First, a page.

Klansville, U.S.A.: The Rise and Fall of the Civil Rights-Era Ku Klux Klan

Paperback | September 4, 2014

byDavid Cunningham

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In the 1960s, on the heels of the Brown vs. Board of Education decision and in the midst of the growing Civil Rights Movement, Ku Klux Klan activity boomed, reaching an intensity not seen since the 1920s, when the KKK boasted over 4 million members. Most surprisingly, the state with thelargest Klan membership - more than the rest of the South combined - was North Carolina, a supposed bastion of southern-style progressivism. Klansville, U.S.A. is the first substantial history of the civil rights-era KKK's astounding rise and fall, focusing on the under-explored case of the United Klans of America (UKA) in North Carolina. Why the UKA flourished in the Tar Heel state presents a fascinating puzzle and a window into thecomplex appeal of the Klan as a whole. Drawing on a range of new archival sources and interviews with Klan members, including state and national leaders, the book uncovers the complex logic of KKK activity. David Cunningham demonstrates that the Klan organized most successfully where whitesperceived civil rights reforms to be a significant threat to their status, where mainstream outlets for segregationist resistance were lacking, and where the policing of the Klan's activities was lax. Moreover, by connecting the Klan to the more mainstream segregationist and anti-communist groupsacross the South, Cunningham provides valuable insight into southern conservatism, its resistance to civil rights, and the region's subsequent dramatic shift to the Republican Party.Klansville, U.S.A. illuminates a period of Klan history that has been largely ignored, shedding new light on organized racism and on how political extremism can intersect with mainstream institutions and ideals.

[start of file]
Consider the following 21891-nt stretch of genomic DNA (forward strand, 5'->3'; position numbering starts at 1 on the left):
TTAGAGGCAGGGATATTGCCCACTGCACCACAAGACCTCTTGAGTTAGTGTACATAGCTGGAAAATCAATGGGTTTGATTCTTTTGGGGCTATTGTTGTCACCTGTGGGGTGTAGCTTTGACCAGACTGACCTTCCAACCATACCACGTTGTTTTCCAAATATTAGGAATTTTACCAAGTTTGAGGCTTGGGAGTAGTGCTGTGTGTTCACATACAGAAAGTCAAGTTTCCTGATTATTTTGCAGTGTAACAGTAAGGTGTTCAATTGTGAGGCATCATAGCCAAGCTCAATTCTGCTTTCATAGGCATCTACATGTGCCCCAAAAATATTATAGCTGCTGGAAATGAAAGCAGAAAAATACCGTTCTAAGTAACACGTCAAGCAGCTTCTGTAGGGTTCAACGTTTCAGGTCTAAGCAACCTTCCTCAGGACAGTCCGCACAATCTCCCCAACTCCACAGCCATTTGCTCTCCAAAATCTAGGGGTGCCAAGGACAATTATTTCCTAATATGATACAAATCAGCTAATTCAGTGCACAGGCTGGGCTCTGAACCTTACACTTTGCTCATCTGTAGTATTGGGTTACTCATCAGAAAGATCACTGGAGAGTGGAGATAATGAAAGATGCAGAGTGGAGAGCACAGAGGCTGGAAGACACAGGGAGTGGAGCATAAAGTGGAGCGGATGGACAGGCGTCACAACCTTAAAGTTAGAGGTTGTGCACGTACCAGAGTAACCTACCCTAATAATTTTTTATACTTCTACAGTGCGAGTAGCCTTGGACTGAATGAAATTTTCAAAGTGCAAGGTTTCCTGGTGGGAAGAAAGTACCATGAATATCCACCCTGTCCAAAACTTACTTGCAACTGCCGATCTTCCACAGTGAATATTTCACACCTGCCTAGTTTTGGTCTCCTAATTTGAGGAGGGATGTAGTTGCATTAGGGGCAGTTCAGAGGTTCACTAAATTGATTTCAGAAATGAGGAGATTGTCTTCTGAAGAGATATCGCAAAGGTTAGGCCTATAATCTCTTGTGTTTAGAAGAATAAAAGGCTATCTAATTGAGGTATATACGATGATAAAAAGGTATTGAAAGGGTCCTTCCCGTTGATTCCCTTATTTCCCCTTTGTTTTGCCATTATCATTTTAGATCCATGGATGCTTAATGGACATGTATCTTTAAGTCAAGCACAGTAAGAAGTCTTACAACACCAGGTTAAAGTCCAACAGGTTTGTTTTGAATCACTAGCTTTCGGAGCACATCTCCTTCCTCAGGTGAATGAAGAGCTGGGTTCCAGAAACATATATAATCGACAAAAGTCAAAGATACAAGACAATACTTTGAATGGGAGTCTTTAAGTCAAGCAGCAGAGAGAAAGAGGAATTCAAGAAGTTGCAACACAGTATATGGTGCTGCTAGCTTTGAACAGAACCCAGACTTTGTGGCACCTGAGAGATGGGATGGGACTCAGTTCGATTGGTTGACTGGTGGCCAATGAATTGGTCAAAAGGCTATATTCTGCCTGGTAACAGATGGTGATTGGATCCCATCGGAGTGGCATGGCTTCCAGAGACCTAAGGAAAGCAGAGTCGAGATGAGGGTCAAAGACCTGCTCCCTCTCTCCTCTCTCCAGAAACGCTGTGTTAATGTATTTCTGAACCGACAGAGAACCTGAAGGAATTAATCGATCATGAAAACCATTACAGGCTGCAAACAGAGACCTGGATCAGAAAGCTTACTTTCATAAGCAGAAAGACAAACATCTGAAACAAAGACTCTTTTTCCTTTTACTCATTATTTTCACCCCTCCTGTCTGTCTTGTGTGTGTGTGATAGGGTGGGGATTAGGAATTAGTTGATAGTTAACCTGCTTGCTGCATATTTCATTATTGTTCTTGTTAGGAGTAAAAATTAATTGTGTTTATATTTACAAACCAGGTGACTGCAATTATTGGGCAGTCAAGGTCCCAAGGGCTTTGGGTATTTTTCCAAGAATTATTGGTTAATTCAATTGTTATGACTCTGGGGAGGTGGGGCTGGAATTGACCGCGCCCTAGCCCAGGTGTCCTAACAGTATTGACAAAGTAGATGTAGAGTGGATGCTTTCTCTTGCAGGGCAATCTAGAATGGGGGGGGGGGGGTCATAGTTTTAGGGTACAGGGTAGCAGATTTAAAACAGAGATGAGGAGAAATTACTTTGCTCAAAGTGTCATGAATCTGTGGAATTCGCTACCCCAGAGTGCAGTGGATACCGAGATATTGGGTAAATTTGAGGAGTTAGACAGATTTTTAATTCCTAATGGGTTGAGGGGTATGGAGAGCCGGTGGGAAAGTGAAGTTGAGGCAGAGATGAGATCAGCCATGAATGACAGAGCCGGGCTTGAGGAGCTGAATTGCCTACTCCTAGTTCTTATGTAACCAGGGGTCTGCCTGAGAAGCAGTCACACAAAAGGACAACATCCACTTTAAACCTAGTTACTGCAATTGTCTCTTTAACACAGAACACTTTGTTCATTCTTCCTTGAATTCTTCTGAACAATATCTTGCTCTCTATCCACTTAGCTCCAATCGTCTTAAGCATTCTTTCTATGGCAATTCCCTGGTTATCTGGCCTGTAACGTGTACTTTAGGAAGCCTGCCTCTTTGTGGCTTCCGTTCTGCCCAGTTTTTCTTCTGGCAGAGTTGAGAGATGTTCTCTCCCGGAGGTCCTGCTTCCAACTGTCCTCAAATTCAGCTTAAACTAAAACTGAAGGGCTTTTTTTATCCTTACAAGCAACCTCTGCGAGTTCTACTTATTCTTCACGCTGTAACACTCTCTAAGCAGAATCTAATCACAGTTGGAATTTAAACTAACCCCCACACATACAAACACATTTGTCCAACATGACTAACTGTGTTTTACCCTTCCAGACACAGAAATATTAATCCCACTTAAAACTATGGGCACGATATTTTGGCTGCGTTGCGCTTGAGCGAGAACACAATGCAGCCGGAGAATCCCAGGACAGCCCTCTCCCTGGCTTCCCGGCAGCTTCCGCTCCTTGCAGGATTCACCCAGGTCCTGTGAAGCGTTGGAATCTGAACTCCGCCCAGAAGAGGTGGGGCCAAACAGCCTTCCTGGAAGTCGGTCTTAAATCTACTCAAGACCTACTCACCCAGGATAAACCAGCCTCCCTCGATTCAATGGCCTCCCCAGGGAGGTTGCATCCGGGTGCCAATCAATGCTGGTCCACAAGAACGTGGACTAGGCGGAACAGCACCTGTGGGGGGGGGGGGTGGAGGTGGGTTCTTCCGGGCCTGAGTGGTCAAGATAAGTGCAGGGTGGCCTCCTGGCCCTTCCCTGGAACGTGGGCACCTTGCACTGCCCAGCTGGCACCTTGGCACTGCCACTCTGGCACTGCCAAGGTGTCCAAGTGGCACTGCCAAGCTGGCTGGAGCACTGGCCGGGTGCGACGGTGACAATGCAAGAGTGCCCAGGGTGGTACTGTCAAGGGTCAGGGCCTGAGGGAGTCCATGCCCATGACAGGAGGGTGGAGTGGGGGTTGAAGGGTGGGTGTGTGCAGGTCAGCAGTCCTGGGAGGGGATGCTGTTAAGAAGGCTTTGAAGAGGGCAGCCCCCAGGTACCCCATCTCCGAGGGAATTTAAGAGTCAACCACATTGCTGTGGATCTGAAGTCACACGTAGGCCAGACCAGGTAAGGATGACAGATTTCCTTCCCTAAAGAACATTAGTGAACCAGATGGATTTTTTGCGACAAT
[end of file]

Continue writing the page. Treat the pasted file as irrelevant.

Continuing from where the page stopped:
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In the 1960s, on the heels of the Brown vs. Board of Education decision and in the midst of the growing Civil Rights Movement, Ku Klux Klan activity boomed, reaching an intensity not seen since the 1920s, when the KKK boasted over 4 million members. Most surprisingly, the state with thelargest Klan membership - more than the rest of th...

David Cunningham is Associate Professor and Chair of Sociology and the Social Justice and Social Policy Program at Brandeis University. Over the past decade, he has worked with the Greensboro (N.C.) Truth and Reconciliation Commission as well as the Mississippi Truth Project, and served as a consulting expert in several court cases. T...

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Format:PaperbackDimensions:360 pages, 9.25 × 6.12 × 0.68 inPublished:September 4, 2014Publisher:Oxford University PressLanguage:English

The following ISBNs are associated with this title:

ISBN - 10:0199391165

ISBN - 13:9780199391165

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Table of Contents

IntroductionBeginnings: The KKK in North Carolina and the U.S.The Rise of the Carolina Klan"Rebirth of Klan Counters Moderate Action in State": The UKA and Southern PoliticsUKA Recruitment in North Carolina CountiesJoining the KlanLocating "Klansville, U.S.A."The Fall of United KlansEpilogueNotesReferencesIndex